A Proper Goodbye

A Proper Goodbye

The funeral and memorial service for our friend and colleague Nick Givotovsky was held Saturday in Cormwall, CT.  The turnout, as anticipated, was so large that Nick's church, St. Peter's Lutheran, turned to the United Church of Christ in Cormwall, across the street and with a  larger sanctuary, for their gracious hosting of the service.  This seems so fitting for those of us who knew Nick. In much the same fashion that Nick would expand and enlarge ideas, he would transcend schools of thought or theory, seek a larger central core, determined to bring them together.

This past Saturday, at the Memorial Service and Celebration of his life, Nick brought about a common presence at two churches and the Town Hall in Cornwall, CT. Topics and concepts would always be bigger after Nick spent time with them.

I've attended many funerals but never before have I seen such an intense outpouring of love and affection for the departed. Nick had friends far and wide throughout the internet and in many Digital Identity and other connected communities. In his Connecticut community one would get the impression that he was a part of just about everyone's life there, as well.

Detail from the cover of the program for the Celebration of the life of Nick Givotovsky.<br />

Numerous e-mail and other discussion lists carried remembrances of Nick in the past week. This was noted in comments made during the Memorial Service. Following welcoming remarks and an opening hymn (Be Thou My Vision), Nick's obituary was read, followed by Scripture reading. Nick's friend Brad Winters then offered some memories and recited a poem he had written. The Pastor spoke of Nick's earnest and committed faith and spirituality. Nick was very involved in his church and was a deeply religious person. Those with whom he shared his faith spoke of being moved by Nick's resolute passion and belief. We all know that Nick was articulate and eloquent, and his ability to express beliefs of all kinds was underscored.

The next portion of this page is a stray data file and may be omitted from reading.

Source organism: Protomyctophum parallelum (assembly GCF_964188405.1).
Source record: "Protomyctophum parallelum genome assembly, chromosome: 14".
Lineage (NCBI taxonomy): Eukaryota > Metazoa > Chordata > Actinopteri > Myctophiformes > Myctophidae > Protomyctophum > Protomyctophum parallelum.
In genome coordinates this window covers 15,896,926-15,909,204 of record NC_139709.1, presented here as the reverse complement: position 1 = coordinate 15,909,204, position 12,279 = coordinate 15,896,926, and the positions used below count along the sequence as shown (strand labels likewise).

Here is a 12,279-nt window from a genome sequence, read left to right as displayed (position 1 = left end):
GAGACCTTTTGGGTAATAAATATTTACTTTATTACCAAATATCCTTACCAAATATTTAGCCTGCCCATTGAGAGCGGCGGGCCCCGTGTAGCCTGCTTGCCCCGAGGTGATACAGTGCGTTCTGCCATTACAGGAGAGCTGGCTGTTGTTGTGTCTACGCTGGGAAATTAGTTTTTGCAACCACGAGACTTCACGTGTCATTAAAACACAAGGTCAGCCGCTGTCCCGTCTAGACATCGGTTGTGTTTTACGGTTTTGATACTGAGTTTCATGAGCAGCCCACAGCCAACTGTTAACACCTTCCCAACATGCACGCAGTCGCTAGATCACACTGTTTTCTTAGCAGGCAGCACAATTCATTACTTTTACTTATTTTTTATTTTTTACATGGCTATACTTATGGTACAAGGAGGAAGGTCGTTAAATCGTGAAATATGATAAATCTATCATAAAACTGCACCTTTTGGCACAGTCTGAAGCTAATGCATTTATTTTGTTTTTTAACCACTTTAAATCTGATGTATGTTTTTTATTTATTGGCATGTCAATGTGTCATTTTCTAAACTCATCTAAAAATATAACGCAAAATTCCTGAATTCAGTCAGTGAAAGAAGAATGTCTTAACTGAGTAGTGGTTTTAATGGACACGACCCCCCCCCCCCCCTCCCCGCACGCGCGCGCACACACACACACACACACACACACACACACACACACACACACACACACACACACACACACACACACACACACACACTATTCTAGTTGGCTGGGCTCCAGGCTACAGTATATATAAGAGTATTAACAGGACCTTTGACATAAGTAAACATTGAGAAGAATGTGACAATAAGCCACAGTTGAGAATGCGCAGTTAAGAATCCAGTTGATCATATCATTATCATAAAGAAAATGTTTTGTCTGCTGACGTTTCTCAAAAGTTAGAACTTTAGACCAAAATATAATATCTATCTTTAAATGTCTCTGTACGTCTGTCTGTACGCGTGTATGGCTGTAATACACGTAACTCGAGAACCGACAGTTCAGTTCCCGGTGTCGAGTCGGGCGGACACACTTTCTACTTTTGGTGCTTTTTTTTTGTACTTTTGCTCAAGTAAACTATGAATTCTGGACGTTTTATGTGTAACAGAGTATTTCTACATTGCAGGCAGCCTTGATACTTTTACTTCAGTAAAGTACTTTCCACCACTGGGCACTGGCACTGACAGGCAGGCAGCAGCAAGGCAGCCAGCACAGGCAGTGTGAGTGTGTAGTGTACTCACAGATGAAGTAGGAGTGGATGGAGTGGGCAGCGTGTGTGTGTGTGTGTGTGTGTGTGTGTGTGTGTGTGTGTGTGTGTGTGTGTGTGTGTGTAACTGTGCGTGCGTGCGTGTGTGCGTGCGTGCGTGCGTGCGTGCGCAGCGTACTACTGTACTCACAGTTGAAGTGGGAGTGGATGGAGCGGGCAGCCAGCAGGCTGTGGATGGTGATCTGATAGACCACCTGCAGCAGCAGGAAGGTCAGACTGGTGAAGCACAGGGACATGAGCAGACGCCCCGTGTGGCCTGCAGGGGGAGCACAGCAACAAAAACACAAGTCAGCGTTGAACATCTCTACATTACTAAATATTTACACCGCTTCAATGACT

Nick's fascinating life: a track star in school, college in Scotland, music and video production and the arts, his marriage to Laura (who was the epitome of grace) and their love and dedication to each other and their children, were all discussed. There were lighter moments, including one surely familiar to those of you reading this on mailing lists or as a blogpost -- very few people understood just what did Nick do for a living.
The final speaker, Nick's closest friend Scott Winters, said he'd asked Nick at least 40 times to explain just what exactly his work was all about.This brought about a few chuckles from the sanctuary. To those of us in working in the tech or geek universe, this is simple: Nick worked in and at the intersection of Digital Identity, Communications, Technology and the rights of the Individual. To those outside of that world, as Scott gently and deftly observed, this was somewhat a source of mystery and intrigue. It added to one's appreciation of Nick's depth and his ability to understand the complicated.